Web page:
Not "how many redundancies?" but "what sort of service?"
By a postal worker
In the face of threats of massive redundancies in the Post Office, our union's response has been sadly lacking in vision and has squandered opportunities. Instead of raising the call to "fight for a decent job for all postal workers" we heard once again "avoid compulsory redundancies".
Many now see redundancies as inevitable, so the task becomes damage limitation. But this is only because of the lack of any serious campaign by Head Office to mobilise members and the public to save jobs and defend the service.
Constituency Labour Parties, community groups and many backbench MPs were itching to do battle with Postcomm and New Labour when the regulator's plans were unleashed. The CWU needed to play a central role in organising the feelings of outrage against privatisation. So far it has failed. All that has been achieved by a lacklustre campaign is a stay of execution of one year.
The Post Office say the corporation needs to make £1.2 billion of savings. They admit that the PO board has made mistakes yet they say that staff - as many as one in three on delivery - will have to pay the price with their jobs.
They have created an atmosphere of gloom and despair that encourages workers to think of their future in terms of "voluntary redundancy".
But it is the union leadership that has implicitly accepted this twisted logic of making hardworking and long suffering postal workers pick up the tab, by accepting defeat in advance over "voluntary redundancies".
It is as if we have learnt nothing from the experience of BT where mass redundancies (always "voluntary" at first) were the means to decimation of the public service.
The socialist answer to failing public services is to tax the rich and their profits, not to throw workers on the scrap heap. Yet the best that our General Secretary can come up with is to chime in with the Post Office's demand for a price rise.
Is this how we win the public to our cause? Other European countries have higher postal charges, but that has been the price of privatisations that we are meant to be opposing. Price rises will hit "unprofitable" social mail.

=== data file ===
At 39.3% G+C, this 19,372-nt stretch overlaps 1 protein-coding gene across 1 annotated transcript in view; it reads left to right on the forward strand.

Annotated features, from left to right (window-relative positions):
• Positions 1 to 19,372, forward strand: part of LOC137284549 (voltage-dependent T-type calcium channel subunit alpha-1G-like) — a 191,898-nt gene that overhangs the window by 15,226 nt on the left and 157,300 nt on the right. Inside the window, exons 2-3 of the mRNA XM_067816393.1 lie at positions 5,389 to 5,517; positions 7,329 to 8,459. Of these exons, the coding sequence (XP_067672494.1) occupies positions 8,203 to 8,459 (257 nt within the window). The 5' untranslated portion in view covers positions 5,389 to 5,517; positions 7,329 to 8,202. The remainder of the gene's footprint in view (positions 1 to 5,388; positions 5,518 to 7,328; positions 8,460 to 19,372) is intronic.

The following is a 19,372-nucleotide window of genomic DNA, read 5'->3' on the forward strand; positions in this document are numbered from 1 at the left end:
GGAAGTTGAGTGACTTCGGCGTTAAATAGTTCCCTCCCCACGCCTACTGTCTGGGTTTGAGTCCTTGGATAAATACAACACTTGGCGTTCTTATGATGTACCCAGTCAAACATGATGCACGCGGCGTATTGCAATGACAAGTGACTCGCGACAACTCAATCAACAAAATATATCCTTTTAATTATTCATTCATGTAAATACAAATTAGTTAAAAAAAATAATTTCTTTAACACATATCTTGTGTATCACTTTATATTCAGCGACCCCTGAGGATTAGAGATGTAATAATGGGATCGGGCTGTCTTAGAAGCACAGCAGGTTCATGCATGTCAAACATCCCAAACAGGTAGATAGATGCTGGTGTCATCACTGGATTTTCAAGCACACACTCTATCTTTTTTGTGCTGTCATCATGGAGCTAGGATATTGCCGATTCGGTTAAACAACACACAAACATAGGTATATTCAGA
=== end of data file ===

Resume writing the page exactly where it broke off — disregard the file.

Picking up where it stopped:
The Post Office has been trying to appease the "blue chip customers" and junk mail merchants for far too long by overloading postal workers with wasteful commercial mail delivered for a pittance. It is time for public service to be our main priority.
"Bucking the market" would be going against the prevailing tide of New Labour and the European Commission's neoliberal agenda. But if we join other workers fighting privatisation here and across Europe our movement can win real victories.
Support public ownership
At this year's General Conference we will get the opportunity to discuss the reaffirmation of our union policy on the public utilities. We will have the chance to bring our policy on public ownership of telecoms into line with our pro public ownership stance on the future of the Post Office.
The motion from Central London Branch is timely. The crisis in the telecom industry worldwide is evidence of the failure of liberalisation and privatisation. The price that is paid for this failure is mass redundancies and a cutting back on services for telecoms customers. The CWU should make clear where it stands on the principle of public ownership of telecoms. Vote for motion 31.
We face a situation where our class has been politically disenfranchised. It is no surprise that the most important debate at General Conference is on the Political Fund.
Unfortunately the debate is being posed around motion 104 which proposes disaffiliation from the Labour Party, but neglects to say where the money should go instead. This does nothing to address the central problem of the political fund - lack of democracy and accountability. It could easily fuel anti-political tendencies in the union which say we don't need a political fund at all, or should pick-and-mix support for individual politicians, Lib-Dem, Tory, nationalist, or New Labour, who seem friendlier.
We therefore recommend you oppose motion 104. We support motion 106 which calls for affiliation to Labour on the minimum amount in order to retain a voice in the party structures, but to spend the remainder of the fund on "political campaigning around issues of concern to the CWU."
If it is reached in debate, we urge you to support motion 110 since this sets strict criteria for supporting candidates in elections, including opposition to all forms of privatisation.
Whatever the policy we chose at Blackpool, we need to step up the political campaign against privatisation and integrate it with the industrial campaign for decent jobs and a service based on the needs of working class people, backed up by strike action where necessary.
The support for us is out there, if only we try and harness it.